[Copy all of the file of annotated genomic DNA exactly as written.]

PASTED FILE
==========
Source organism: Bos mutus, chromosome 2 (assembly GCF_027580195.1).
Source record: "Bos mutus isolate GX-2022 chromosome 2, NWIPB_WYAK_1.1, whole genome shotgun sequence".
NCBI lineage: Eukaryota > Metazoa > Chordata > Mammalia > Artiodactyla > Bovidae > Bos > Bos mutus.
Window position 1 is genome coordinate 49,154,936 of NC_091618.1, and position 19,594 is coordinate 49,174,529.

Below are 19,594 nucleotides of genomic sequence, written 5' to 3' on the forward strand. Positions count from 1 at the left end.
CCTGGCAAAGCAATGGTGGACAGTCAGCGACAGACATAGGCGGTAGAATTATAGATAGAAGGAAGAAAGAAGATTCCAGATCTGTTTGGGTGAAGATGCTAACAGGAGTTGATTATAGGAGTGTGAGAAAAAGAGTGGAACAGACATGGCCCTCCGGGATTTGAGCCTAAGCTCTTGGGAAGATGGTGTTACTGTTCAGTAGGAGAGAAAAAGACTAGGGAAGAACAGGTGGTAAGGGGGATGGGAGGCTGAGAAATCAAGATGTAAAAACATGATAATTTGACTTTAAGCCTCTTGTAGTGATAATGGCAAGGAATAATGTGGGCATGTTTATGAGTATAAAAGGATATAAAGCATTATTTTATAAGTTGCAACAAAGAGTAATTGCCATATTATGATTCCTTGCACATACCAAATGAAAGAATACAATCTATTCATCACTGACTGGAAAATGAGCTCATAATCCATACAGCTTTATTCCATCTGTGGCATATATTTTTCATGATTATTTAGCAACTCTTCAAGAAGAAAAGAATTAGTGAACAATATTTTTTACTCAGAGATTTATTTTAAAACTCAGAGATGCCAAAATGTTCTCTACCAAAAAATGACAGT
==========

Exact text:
Source organism: Bos mutus, chromosome 2 (assembly GCF_027580195.1).
Source record: "Bos mutus isolate GX-2022 chromosome 2, NWIPB_WYAK_1.1, whole genome shotgun sequence".
NCBI lineage: Eukaryota > Metazoa > Chordata > Mammalia > Artiodactyla > Bovidae > Bos > Bos mutus.
Window position 1 is genome coordinate 49,154,936 of NC_091618.1, and position 19,594 is coordinate 49,174,529.

Below are 19,594 nucleotides of genomic sequence, written 5' to 3' on the forward strand. Positions count from 1 at the left end.
CCTGGCAAAGCAATGGTGGACAGTCAGCGACAGACATAGGCGGTAGAATTATAGATAGAAGGAAGAAAGAAGATTCCAGATCTGTTTGGGTGAAGATGCTAACAGGAGTTGATTATAGGAGTGTGAGAAAAAGAGTGGAACAGACATGGCCCTCCGGGATTTGAGCCTAAGCTCTTGGGAAGATGGTGTTACTGTTCAGTAGGAGAGAAAAAGACTAGGGAAGAACAGGTGGTAAGGGGGATGGGAGGCTGAGAAATCAAGATGTAAAAACATGATAATTTGACTTTAAGCCTCTTGTAGTGATAATGGCAAGGAATAATGTGGGCATGTTTATGAGTATAAAAGGATATAAAGCATTATTTTATAAGTTGCAACAAAGAGTAATTGCCATATTATGATTCCTTGCACATACCAAATGAAAGAATACAATCTATTCATCACTGACTGGAAAATGAGCTCATAATCCATACAGCTTTATTCCATCTGTGGCATATATTTTTCATGATTATTTAGCAACTCTTCAAGAAGAAAAGAATTAGTGAACAATATTTTTTACTCAGAGATTTATTTTAAAACTCAGAGATGCCAAAATGTTCTCTACCAAAAAATGACAGT